Following the Public on Inequality
IPR sociologist’s book scrutinizes U.S. beliefs on inequality
Recently released income data shows that the income gap in the United States grew to its widest point ever, with the richest 1 percent showing the biggest income gains since 1928. Most research asserts that Americans generally care little about, or even ignore, such income inequality. But in her latest book, The Undeserving Rich: American Beliefs About Inequality, Opportunity, and Redistribution, IPR sociologist Leslie McCall is upending conventional wisdom on the topic.
Using public opinion data from the General Social Survey (GSS) and others, McCall has undertaken one of the most comprehensive examinations of actual public perceptions of inequality over the past 25 years. She uses the data to debunk several ideas, including the widespread one that Americans do not care about income inequality as long as they feel they are getting a fair shot at getting ahead through hard work, or what she calls the ‘American dream ideology.’
Her research shows that at any given point between one-half and two-thirds of Americans either want less inequality or find it unacceptable in other ways. While the public does not generally lump the rich into either one deserving or undeserving group, the view that they were undeserving peaked during post-recession periods when people did not see the trickle-down effects of economic recovery.
“Americans favor economic growth as part of the solution, but they also want to see that growth being shared and redistributed to the population at large rather than concentrated only in the upper classes,” McCall said.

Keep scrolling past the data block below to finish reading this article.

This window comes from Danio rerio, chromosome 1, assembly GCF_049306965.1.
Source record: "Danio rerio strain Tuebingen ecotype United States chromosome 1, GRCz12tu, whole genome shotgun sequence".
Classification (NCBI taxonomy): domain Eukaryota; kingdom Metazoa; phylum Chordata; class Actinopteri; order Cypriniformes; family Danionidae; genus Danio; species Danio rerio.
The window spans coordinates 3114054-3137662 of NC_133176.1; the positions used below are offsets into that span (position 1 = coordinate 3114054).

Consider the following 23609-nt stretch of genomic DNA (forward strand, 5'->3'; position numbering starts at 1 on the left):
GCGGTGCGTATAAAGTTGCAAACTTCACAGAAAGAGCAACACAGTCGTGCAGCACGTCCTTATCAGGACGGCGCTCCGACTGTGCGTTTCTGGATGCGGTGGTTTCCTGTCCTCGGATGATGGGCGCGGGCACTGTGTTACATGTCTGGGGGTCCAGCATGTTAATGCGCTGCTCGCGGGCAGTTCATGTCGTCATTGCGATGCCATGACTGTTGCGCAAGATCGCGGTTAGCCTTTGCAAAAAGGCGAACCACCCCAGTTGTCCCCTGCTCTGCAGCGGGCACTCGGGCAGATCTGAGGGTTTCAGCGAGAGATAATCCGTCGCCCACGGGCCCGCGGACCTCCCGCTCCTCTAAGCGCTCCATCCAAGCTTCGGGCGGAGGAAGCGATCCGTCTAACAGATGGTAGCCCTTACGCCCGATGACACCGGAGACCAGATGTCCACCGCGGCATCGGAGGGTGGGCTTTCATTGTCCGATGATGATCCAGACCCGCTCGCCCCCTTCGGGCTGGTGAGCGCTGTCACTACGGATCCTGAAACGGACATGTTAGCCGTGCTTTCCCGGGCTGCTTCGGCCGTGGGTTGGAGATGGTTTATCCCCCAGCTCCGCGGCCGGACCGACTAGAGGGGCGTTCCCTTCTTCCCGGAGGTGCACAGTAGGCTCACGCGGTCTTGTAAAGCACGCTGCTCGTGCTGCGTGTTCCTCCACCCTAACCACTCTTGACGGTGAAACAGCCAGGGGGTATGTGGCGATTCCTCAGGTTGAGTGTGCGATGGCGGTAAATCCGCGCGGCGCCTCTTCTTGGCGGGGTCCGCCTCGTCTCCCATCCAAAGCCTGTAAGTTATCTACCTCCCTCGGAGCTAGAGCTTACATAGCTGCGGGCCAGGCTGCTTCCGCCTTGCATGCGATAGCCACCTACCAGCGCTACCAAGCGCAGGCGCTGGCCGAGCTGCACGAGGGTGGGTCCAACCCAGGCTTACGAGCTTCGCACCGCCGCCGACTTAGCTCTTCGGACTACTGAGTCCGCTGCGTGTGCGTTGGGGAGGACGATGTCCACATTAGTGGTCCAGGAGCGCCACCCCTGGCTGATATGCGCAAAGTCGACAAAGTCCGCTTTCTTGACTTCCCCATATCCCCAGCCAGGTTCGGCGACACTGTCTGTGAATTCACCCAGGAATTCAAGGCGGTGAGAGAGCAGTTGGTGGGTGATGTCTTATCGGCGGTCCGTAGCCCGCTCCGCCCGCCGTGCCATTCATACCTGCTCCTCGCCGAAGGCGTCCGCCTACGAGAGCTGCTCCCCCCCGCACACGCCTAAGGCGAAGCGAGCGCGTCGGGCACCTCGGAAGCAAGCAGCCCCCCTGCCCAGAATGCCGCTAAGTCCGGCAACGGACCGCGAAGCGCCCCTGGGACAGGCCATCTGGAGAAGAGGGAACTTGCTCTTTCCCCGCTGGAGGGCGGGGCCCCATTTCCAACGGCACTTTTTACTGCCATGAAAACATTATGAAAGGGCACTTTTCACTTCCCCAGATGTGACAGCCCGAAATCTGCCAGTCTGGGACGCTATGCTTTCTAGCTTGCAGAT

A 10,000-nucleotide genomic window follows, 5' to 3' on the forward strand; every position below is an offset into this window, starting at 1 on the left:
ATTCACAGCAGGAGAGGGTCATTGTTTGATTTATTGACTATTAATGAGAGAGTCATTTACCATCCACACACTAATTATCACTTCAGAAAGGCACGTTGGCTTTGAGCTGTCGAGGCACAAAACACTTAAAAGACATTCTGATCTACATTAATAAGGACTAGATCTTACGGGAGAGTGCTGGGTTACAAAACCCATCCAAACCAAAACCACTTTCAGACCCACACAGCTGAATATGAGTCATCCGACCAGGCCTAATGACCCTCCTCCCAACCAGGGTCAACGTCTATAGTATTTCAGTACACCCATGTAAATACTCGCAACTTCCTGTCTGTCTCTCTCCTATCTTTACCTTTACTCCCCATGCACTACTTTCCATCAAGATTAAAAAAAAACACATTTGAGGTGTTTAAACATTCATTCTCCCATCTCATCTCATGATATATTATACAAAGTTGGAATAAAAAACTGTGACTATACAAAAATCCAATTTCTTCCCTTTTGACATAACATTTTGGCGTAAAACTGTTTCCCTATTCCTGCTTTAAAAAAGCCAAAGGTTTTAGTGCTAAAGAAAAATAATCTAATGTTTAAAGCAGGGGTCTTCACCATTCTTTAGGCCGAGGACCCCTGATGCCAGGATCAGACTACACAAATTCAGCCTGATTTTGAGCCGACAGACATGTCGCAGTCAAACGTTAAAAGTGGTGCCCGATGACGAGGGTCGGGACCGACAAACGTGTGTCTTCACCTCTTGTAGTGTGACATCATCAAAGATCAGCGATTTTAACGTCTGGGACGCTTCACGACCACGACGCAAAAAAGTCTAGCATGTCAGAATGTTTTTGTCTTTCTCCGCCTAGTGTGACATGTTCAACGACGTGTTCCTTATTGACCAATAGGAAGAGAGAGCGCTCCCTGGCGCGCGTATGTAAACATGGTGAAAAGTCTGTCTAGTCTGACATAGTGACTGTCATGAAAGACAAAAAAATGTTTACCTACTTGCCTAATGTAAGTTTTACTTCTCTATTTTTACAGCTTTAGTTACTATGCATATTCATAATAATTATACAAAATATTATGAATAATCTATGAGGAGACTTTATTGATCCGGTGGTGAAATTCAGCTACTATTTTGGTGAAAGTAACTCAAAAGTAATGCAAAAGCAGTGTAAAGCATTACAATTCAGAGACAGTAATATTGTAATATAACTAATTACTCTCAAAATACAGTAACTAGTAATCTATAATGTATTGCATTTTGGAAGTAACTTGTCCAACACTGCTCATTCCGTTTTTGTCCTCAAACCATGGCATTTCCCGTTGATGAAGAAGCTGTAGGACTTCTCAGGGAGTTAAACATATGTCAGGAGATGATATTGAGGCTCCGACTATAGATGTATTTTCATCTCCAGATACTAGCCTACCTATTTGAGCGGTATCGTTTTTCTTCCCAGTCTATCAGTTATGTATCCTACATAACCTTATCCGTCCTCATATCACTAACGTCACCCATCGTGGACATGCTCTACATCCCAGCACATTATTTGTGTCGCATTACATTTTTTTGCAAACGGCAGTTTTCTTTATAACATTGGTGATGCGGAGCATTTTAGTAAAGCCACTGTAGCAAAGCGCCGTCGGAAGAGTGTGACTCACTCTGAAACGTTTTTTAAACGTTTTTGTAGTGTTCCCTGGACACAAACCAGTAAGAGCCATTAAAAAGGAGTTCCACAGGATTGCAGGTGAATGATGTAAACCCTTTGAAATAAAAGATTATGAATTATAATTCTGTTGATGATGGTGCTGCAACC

As political leaders propose policies to help the middle and lower classes in this slow recovery, McCall’s work also offers insight into how the public views potential solutions.
“On the one hand, Republicans argue for greater growth, acknowledging Americans’ desire for the same. But the public also wants to see such growth benefitting Americans on the middle and lower rungs of the income ladder,” McCall said. “On the other hand, liberal solutions typically propose to fix inequality by raising marginal tax rates on wealthier households, but largely ignore efforts to reform the distribution of earnings and wages. As a result, my findings suggest Americans don’t immediately connect their concerns about inequality to a desire for increased taxes on the rich.”
See more of McCall's analysis of Americans' attitudes here.
McCall points out that there are situations in which many Americans do favor raising taxes on the wealthy, but she believes Americans would like to see a different kind of “redistribution” via long-term policy solutions that focus on expanded opportunity and equity in the workplace.
In fact, McCall found that the highest level of concern about income inequality coincided with a media focus on executive pay. Since the GSS began asking questions about income inequality in 1987, the highest rates of concern were recorded in the mid-1990s—as the economy was recovering from the recession of the early ’90s but employment had not yet rebounded. When McCall analyzed news coverage during this time, she found a great deal of coverage of inequality—specifically on executive pay and other kinds of pay disparities.
“Americans see opportunity as more than just a result of individual effort—they do believe that unfair social advantages and unfair pay can and do diminish labor market opportunities,” she said.
Ultimately, McCall hopes the book will “shift the question from whether Americans care about inequality to when and why they do.” Her nuanced framework shows that concerns and beliefs about income inequality are not contradictory, but rather inextricably linked to notions of equal opportunity.